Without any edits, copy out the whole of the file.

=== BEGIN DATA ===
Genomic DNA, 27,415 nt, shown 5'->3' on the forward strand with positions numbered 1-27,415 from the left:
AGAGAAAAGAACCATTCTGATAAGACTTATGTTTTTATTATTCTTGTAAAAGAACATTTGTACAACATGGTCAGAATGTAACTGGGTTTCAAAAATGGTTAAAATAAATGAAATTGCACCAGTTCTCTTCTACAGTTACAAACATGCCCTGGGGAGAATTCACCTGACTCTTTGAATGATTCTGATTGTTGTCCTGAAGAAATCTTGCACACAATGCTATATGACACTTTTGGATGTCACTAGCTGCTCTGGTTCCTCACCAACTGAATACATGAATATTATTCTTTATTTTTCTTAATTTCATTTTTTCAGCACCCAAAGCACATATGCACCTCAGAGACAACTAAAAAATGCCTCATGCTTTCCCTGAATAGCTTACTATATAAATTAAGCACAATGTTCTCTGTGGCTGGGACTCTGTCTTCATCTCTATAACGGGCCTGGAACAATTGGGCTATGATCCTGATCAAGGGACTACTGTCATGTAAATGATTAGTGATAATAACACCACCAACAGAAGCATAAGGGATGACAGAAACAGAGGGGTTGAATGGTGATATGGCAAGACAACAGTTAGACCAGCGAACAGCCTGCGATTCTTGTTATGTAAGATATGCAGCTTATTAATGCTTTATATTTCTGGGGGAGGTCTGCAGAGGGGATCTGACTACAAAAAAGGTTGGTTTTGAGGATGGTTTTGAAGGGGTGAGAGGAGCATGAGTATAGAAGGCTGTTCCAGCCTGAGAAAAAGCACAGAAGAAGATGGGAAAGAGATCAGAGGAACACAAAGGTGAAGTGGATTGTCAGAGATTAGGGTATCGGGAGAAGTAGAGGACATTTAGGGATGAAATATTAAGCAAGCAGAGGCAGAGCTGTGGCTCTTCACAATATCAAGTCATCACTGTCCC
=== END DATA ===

Genomic DNA, 27,415 nt, shown 5'->3' on the forward strand with positions numbered 1-27,415 from the left:
AGAGAAAAGAACCATTCTGATAAGACTTATGTTTTTATTATTCTTGTAAAAGAACATTTGTACAACATGGTCAGAATGTAACTGGGTTTCAAAAATGGTTAAAATAAATGAAATTGCACCAGTTCTCTTCTACAGTTACAAACATGCCCTGGGGAGAATTCACCTGACTCTTTGAATGATTCTGATTGTTGTCCTGAAGAAATCTTGCACACAATGCTATATGACACTTTTGGATGTCACTAGCTGCTCTGGTTCCTCACCAACTGAATACATGAATATTATTCTTTATTTTTCTTAATTTCATTTTTTCAGCACCCAAAGCACATATGCACCTCAGAGACAACTAAAAAATGCCTCATGCTTTCCCTGAATAGCTTACTATATAAATTAAGCACAATGTTCTCTGTGGCTGGGACTCTGTCTTCATCTCTATAACGGGCCTGGAACAATTGGGCTATGATCCTGATCAAGGGACTACTGTCATGTAAATGATTAGTGATAATAACACCACCAACAGAAGCATAAGGGATGACAGAAACAGAGGGGTTGAATGGTGATATGGCAAGACAACAGTTAGACCAGCGAACAGCCTGCGATTCTTGTTATGTAAGATATGCAGCTTATTAATGCTTTATATTTCTGGGGGAGGTCTGCAGAGGGGATCTGACTACAAAAAAGGTTGGTTTTGAGGATGGTTTTGAAGGGGTGAGAGGAGCATGAGTATAGAAGGCTGTTCCAGCCTGAGAAAAAGCACAGAAGAAGATGGGAAAGAGATCAGAGGAACACAAAGGTGAAGTGGATTGTCAGAGATTAGGGTATCGGGAGAAGTAGAGGACATTTAGGGATGAAATATTAAGCAAGCAGAGGCAGAGCTGTGGCTCTTCACAATATCAAGTCATCACTGTCCC